Рефераты. Правонарушители (Young offenders)

Правонарушители (Young offenders)

Мирзоев Тимур 404


Every Russian knows that we have a lot of troubles with juvenile

delinquency. But not many of us know about troubles with young offenders in

other countries. So I am going to tell you about young offenders in Great


First of all lets see on survey.

“Up to 30 per cent of teenagers carry some kind of weapon to protect

themselves, with one in five boys carrying a knife, according to a survey

which shows widespread concern among young people about their physical


The survey of 24,000 teenagers by the Schools Education Unit of

Exeter University shows that two-thirds of girls and one-third of boys fear

physical attack.

About a third of girls and a quarter of boys are so fearful of

bulling that they are sometimes, often, or very often afraid of going to


Almost half of 12-13-year-olds and 60 per cent of 14-15-year-olds

consumed at least one alcoholic drink.

About 10 per cent 12-13-year-olds and 30 per cent of 14-15-year-olds had

tried at least one illegal drug, usually cannabis.” (The Guardian November,


Now lets see what police say about young offenders.

“Northumbria police identified 58 youngsters- most 15 or younger –

officially responsible for 1,079 crimes in Newcastle upon Tyne last year

and arrested on 833 occasions.

They include one boy arrested 37 times in a year, who was a thief and

a burglar at 11, and another thought to have committed at least 300 crimes.

He had been arrested 64 times in three years. Six month ago he stole an

army motorcycle and an automatic rifle – both later recovered- after

absconding from a remand center.

But on the assumption that he 58 have committed an overage of 7.8

crimes for every arrest, the report estimates that they could have been

responsible for a staggering 6,500 crimes last year.

Young criminals were graded in five categories from ‘most persistent

offenders’ to ‘minor’.

Alan Brown, the assistant chief constable of Northumbria, called for

a national strategy to deal with juvenile offenders – starting with special

units for boys under 15 who, at present, cannot be remanded in custody.

‘They need to be prisonlike, but could be used for juveniles on the verge

of becoming persistent offenders who need supervision before they become

seriously involved in crime,’ he said. (The Guardian November, 1996)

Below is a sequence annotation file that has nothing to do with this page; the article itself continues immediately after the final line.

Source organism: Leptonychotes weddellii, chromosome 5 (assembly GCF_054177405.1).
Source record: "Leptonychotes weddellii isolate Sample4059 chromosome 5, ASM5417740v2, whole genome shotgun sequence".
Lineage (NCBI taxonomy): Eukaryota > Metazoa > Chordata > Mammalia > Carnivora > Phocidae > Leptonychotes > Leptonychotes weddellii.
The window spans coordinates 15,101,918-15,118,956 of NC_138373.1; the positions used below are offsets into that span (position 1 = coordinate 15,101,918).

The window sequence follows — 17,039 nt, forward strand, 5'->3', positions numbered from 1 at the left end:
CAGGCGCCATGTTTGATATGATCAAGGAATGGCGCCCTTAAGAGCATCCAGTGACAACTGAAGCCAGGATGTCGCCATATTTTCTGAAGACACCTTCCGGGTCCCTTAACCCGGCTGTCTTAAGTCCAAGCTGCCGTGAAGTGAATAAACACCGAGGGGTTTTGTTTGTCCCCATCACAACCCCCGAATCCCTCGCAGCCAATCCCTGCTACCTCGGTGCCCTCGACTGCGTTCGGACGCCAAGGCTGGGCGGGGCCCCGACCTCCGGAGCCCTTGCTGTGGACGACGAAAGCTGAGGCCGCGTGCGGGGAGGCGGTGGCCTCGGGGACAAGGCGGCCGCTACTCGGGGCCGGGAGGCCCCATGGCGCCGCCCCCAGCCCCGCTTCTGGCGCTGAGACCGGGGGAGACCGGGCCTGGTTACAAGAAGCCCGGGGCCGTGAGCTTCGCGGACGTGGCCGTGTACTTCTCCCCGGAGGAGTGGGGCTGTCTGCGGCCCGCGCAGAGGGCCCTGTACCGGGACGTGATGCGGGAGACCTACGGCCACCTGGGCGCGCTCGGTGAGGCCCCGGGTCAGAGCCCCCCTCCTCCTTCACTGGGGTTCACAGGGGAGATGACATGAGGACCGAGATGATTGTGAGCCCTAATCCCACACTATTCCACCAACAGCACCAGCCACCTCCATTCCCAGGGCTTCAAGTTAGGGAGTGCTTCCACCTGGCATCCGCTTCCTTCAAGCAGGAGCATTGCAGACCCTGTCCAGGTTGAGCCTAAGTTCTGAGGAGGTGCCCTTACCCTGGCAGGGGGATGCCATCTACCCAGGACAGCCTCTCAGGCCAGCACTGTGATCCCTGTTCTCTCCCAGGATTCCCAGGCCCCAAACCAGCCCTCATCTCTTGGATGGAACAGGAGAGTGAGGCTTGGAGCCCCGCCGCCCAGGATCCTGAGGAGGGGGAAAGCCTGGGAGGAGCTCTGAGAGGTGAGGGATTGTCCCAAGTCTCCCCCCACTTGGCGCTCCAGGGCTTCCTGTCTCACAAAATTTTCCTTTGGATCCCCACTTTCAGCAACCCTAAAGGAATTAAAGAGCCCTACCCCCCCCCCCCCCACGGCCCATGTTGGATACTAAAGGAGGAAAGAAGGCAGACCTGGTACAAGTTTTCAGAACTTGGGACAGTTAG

All this makes us think about one thing “What makes them commit

crimes?” Here is some points.

Involvement in offending and drug use amongst young people is

widespread – every other male and every third female admitted to committing

offences and the same numbers admitted using drugs at some time – but most

offending is infrequent and minor and most drug use is confined to using


The strongest influences on starting to offend are low parental

supervision, persistent truancy and associating with others involved in

offending, all of which are strongly related to the quality of

relationships with parents.

The most common age fore starting the following activities:

14 years for truanting and running away from Home.

15 years for offending and taking cannabis

16 years for taking drugs other than cannabis

The peak ages for offending are 21 for males and 16 for females.

So, how we should prevent crime by young people?

British specialists offer: “It would be better to prevent the offending

behavior in the first place. Steps can be taken by a wide range of agencies

to address such problems by intervening before those at risk start to

offend. Local agencies need to pilot such interventions in the areas where

they era most needed, and evaluate them to learn what works.

Children brought up in families with lax parental supervision and

which live in poor neighborhoods are more likely to become offenders.

Parents who are bringing up their children in difficult circumstances can

be helped by professionals to improve their parenting skills and produce


Where parents fail to socialize their children adequately, schools

end up coping with bad behavior among their pupils. Young people who are

excluded from school or who truant are more likely to offend – so it is

worrying that the number of pupils permanently excluded from schools has

risen. Schools can be helped to deal with difficult pupils by support

workers, and by advice from child and adolescent mental health services.

Use of drugs and alcohol is high among young offenders – 70 per cent

of those on supervision orders admit to taking drugs and over half get

drunk at least once a week. Multi-agency Drug Action Teams need to ensure

that some of the services developed locally cater for the needs of those

under the age of 18.”

2012 © Все права защищены
При использовании материалов активная ссылка на источник обязательна.